Jump to content

OS/2 turns 25 today


Recommended Posts


25 years ago today, IBM and Microsoft announced OS/2, the PC operating system that was designed to replace DOS but failed to do so, thanks mostly to Microsoft's efforts to improve Windows.

Posted Image

25 years ago, IBM was still the biggest force in the PC industry. On this date in 1987, the company announced a new partnership with Microsoft that at the time seemed to be the next major step in the PC's evolution: The launch of OS/2. However, the operating system failed to gain a foothold in PC desktops and the reason lies ironically with Microsoft.

Time.com's site has an interesting article today on the rise and fall of OS/2. The story points out that while it was announced on this day 25 years ago, it wasn't until December 1987 until version 1.0 was released. Even after its launch, OS/2 still didn't have a lot of features, including basic items such as having a graphical interface for mouse interactions, until a year later. OS/2 was also a resource hog; most PCs of that time didn't have the memory to support OS/2's 4 MB requirements.

In the end, IBM's partner on OS/2, Microsoft, broke off its development arrangement and released Windows 3.0 in 1990. Most PC owners installed and used it thanks to its Mac-style graphical interface. In 1992, IBM launched the 2.0 version of OS/2. It was a huge improvement from the original and it could handle OS/2, Windows and DOS programs all at once and had 32-bit software support (although it still had a few 16-bit drivers).

Even with the improvements, O2/2 2.0 still had some high system requirements, and more consumers and businesses still moved on to updated versions of Windows. OS/2 3.0 came out in 1994 but PC users decided to wait until Windows 95 came out a year later. IBM kept releasing updated versions of OS/2 but by then the writing was on the wall. The company released the final version of OS/2 in 2001 and stopped full support of the OS in 2006, although IBM will still offer some support for a fee.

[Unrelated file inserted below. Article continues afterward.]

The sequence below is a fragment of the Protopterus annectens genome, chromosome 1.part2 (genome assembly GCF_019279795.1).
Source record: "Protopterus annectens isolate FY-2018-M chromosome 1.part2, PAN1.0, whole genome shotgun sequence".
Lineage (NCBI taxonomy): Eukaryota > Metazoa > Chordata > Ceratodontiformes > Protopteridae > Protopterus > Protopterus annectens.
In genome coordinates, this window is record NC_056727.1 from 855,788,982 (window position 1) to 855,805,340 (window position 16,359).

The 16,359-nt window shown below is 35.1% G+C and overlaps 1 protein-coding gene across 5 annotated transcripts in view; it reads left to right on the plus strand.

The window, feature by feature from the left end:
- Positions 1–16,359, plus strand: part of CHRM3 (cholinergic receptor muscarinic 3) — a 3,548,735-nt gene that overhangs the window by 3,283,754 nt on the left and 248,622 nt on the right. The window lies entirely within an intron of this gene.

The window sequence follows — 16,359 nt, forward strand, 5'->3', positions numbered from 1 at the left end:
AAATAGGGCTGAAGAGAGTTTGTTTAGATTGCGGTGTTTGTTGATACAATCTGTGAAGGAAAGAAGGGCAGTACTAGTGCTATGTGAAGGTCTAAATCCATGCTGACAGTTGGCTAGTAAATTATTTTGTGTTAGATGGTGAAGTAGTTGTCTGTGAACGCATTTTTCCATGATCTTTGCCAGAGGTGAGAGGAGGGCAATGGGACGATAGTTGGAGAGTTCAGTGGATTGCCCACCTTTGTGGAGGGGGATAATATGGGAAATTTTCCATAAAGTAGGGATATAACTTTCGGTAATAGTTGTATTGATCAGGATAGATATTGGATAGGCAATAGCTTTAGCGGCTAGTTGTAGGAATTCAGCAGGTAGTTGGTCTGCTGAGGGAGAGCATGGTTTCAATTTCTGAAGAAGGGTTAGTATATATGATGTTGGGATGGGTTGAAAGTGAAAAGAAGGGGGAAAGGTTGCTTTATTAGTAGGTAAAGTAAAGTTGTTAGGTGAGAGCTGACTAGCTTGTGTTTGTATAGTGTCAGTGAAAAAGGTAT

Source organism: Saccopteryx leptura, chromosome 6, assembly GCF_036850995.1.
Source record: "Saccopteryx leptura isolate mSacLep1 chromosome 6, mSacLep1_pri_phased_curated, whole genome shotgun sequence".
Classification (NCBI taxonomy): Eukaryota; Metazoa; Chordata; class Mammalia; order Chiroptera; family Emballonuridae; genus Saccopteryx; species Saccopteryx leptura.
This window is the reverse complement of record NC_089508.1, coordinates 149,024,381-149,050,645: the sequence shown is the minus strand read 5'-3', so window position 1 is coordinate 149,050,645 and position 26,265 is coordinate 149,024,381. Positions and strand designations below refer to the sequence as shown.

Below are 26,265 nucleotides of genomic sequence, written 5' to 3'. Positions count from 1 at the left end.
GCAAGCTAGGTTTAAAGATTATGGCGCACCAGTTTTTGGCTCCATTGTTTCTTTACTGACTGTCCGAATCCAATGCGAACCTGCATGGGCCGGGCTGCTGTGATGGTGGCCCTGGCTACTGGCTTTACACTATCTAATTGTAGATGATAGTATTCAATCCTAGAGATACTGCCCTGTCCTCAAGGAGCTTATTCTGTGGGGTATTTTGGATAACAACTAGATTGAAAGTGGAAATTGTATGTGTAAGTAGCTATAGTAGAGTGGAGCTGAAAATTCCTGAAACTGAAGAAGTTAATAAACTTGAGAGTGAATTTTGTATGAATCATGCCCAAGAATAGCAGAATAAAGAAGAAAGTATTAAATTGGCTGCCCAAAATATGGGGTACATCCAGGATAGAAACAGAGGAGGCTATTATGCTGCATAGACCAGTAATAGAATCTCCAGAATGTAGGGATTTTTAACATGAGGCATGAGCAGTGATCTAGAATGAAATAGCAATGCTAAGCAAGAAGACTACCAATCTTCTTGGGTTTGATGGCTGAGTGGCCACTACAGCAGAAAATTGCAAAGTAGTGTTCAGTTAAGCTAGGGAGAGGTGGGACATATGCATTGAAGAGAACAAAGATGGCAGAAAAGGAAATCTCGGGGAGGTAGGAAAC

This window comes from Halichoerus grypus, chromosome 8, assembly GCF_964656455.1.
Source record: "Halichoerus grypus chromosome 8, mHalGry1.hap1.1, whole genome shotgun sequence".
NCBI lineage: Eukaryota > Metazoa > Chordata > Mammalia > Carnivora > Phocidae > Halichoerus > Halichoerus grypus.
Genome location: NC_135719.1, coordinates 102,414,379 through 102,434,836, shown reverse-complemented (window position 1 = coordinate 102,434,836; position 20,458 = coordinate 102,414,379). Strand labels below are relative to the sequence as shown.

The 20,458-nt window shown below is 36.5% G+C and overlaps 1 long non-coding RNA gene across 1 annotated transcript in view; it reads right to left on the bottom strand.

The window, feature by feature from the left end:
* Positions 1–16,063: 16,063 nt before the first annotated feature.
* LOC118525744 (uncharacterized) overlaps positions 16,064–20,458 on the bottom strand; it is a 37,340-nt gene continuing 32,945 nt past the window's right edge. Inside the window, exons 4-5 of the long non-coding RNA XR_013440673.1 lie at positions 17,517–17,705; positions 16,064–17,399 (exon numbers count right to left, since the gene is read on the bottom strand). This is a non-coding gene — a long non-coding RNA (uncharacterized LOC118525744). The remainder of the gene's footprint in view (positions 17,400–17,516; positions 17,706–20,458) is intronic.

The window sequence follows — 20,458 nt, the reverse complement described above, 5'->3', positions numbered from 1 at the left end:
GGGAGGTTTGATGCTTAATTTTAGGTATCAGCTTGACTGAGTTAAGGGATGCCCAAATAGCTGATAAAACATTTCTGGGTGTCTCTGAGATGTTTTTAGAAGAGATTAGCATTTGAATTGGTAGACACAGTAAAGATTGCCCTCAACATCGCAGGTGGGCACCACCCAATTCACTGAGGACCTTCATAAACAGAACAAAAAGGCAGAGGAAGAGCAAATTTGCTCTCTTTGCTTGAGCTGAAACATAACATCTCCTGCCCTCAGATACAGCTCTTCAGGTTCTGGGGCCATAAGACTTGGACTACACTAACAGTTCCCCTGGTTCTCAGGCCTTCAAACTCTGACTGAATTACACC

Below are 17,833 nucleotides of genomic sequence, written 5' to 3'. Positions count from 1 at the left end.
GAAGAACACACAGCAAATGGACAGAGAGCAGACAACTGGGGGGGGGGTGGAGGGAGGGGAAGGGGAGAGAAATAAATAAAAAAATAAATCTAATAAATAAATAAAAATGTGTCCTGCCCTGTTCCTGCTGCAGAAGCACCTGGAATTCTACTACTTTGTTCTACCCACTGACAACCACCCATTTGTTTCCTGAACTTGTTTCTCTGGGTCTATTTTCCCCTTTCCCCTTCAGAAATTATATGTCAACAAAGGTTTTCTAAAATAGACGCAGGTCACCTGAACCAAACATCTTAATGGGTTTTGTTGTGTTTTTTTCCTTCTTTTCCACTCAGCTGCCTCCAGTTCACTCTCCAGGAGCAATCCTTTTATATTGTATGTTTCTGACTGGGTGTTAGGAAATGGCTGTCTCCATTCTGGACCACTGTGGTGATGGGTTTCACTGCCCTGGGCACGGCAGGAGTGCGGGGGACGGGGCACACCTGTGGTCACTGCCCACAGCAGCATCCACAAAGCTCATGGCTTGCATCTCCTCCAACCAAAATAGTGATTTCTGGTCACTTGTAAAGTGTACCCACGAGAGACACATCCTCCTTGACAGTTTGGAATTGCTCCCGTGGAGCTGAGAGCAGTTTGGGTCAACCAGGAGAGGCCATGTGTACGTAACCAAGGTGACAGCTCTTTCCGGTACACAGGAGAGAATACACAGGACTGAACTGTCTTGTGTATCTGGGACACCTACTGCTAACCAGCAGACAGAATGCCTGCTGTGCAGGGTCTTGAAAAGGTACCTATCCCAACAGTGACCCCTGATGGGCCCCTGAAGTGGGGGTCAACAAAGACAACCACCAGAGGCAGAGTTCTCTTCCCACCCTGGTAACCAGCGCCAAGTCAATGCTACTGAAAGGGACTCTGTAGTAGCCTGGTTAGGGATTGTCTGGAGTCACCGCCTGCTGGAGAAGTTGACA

OS/2 was in many ways a PC operating system that was many years ahead of its time, with some features that Windows didn't incorporate for a number of years, such as right-clicking on the OS to change settings. Even today, OS/2 is still in use running some older ATMs or inside the system that delivers the Metrocards for New York City's subway system. A company called Serenity Systems International even sells an OS, eComStation, that is based on OS/2 and runs all OS/2 based programs.

Posted Image View: Original Article

Link to comment
Share on other sites

  • Views 908
  • Created
  • Last Reply


This topic is now archived and is closed to further replies.

  • Recently Browsing   0 members

    • No registered users viewing this page.
  • Create New...